I would submit that the person who, in a spirit of humility and piety, makes the Via Crucis sincerely will receive the benefits of the associated indulgence, whether the stations were set up properly or not. God looks at hearts, after all. Likewise, I also believe that the person who makes the Via Crucis with perfect precision with Stations that are perfectly conformed, but does so without the attitude of piety and humility, will get nothing out of it. How can I say this? Because in the first case, there is a conversion of heart. In the second case, there is, at best, superstition...and, at worst, cynicism.

19 posted on 02/02/2008 7:20:28 AM PST by markomalley (Extra ecclesiam nulla salus)
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To: markomalley
The individual should not be punished for the failure of the shepherd of the church...

However, what I am referring to is found in:

Matthew 16:19

"I will give you the keys of the kingdom of heaven; whatever you bind on earth will be bound in heaven, and whatever you loose on earth will be loosed in heaven." (NIV)

These are the words of Jesus speaking...

Also there is:

John 20:23

If you forgive anyone his sins, they are forgiven; if you do not forgive them, they are not forgiven." (NIV)

Now I had quoted from the National Shrine of St. Franics in San Francisco

Here is the key point:

... In 1686 the Franciscans received from Innocent XI the right to erect Stations in their churches; thus they, and all others affiliated to their order, could gain the same indulgences for making the Way of the Cross in their own churches as if they had made the journey to Jerusalem.

In 1726 Benedict XIII extended the right to gain indulgences in these Franciscan churches to all the faithful. And in 1731 Clement XII permitted indulgenced Stations to all churches—provided they were erected by a Franciscan priest. In 1862 this last restriction was removed, to accommodate those places where no Franciscans were available.

Basically, there are three Popes that have submitted decrees on the Via Crucis.

Therefore, what is Matthew 16:19 is applicable, since Jesus was speaking to Saint Peter, and in particular, it is the Keys to the Kingdom passge, which refers to Saint Peter's Papal Authority, and that of the successors of Saint Peter.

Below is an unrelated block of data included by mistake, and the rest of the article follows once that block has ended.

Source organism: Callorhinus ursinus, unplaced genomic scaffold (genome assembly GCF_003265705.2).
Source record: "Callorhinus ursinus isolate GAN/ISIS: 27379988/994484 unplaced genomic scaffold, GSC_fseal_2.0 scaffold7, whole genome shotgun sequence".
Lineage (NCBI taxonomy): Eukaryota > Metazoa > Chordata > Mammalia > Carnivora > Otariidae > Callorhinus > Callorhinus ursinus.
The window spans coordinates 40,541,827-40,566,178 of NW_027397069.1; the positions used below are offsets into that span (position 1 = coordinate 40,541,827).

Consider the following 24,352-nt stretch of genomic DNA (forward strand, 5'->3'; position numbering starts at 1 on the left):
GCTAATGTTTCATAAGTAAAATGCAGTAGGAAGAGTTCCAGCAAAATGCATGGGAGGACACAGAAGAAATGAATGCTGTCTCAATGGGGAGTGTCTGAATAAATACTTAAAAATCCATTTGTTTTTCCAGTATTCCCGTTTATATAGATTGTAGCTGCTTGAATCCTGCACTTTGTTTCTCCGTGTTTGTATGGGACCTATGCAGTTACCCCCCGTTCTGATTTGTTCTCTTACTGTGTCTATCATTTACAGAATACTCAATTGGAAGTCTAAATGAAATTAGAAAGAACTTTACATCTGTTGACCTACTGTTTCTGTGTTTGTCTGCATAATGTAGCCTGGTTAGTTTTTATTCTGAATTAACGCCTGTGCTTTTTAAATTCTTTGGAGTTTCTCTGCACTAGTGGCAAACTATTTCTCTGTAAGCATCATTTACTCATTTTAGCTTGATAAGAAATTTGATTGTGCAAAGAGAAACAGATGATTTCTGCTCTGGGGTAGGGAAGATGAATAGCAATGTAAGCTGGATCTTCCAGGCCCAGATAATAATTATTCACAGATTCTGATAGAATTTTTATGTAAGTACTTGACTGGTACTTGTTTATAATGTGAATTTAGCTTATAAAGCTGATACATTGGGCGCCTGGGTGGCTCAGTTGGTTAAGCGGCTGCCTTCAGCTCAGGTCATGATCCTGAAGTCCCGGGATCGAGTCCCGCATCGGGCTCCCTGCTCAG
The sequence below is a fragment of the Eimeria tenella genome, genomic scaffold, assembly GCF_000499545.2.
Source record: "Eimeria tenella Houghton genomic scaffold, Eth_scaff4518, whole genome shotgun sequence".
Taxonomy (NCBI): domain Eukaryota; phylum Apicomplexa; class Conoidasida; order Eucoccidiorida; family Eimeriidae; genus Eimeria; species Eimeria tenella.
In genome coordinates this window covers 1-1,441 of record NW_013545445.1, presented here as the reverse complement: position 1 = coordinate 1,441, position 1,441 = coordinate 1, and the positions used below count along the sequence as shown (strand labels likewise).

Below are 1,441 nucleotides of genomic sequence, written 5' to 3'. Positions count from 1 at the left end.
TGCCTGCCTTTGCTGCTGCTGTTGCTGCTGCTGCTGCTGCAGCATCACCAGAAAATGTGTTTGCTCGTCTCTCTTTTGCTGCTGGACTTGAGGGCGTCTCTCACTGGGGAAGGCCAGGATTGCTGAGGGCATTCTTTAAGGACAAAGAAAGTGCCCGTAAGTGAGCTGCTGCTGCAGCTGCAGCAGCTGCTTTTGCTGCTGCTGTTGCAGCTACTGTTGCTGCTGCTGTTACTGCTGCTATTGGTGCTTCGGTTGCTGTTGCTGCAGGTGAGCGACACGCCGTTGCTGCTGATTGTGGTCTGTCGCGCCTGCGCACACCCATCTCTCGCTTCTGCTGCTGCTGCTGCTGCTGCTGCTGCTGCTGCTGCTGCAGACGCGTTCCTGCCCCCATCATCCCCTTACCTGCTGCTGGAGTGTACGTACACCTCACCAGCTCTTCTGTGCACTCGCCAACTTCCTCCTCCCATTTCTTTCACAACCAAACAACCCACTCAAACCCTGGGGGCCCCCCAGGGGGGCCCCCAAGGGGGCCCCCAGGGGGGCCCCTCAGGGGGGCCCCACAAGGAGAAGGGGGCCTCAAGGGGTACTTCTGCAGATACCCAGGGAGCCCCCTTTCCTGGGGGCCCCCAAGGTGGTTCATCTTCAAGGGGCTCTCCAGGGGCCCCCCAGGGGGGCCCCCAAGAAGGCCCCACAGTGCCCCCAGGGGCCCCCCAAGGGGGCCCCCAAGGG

If you question what I write in this thread, then you are questioning the works of three Popes, and establishing your own norm for the Via Crucis.

True, people may gain spiritual merit from the meditation on the Stations of the Cross, but they might be denied Plenary Indulgences because the stations are not liturgically correct.

Basically, the point I am making is that if the Church you go to uses regular LEAVENED bread for communion, then that communion is invalid.

It is a violation of Liturgical Law.

Would the people know that the communion was invalid?

Finally, some people say the Via Crucis to help the poor souls in purgatory. By denying the Papal Authority behind the Stations of the Cross, the FULL SPIRITUAL MERIT MAY BE ATTAINED.

I originally learned the importance of this from the co-founder of EWTN -- Father Michael McDonough -- who thought much of prayer. That was the reason why there was a split between him and Mother Angelica... The mystic in this split, Alice Sullivan, went with Father Michael McDonough.

Alice Sullivan departing from Mother Angelica hurt Mother Angelica. I know because before one of Mother Angelica's TV Shows, I asked Mother Angelica if she remembered Alice Sullivan. She in turned asked me a question, which my response clearly left sadness in the face of Mother Angelica...

If you understand about mystics like Alice Sullivan, you will understand why following the rules of the Church are important...

In this case, it is the decrees of three Popes to help PROMULGATE THE STATIONS OF THE CROSS...

20 posted on 02/02/2008 8:41:55 AM PST by topher (Let us return to old-fashioned morality - morality that has stood the test of time...)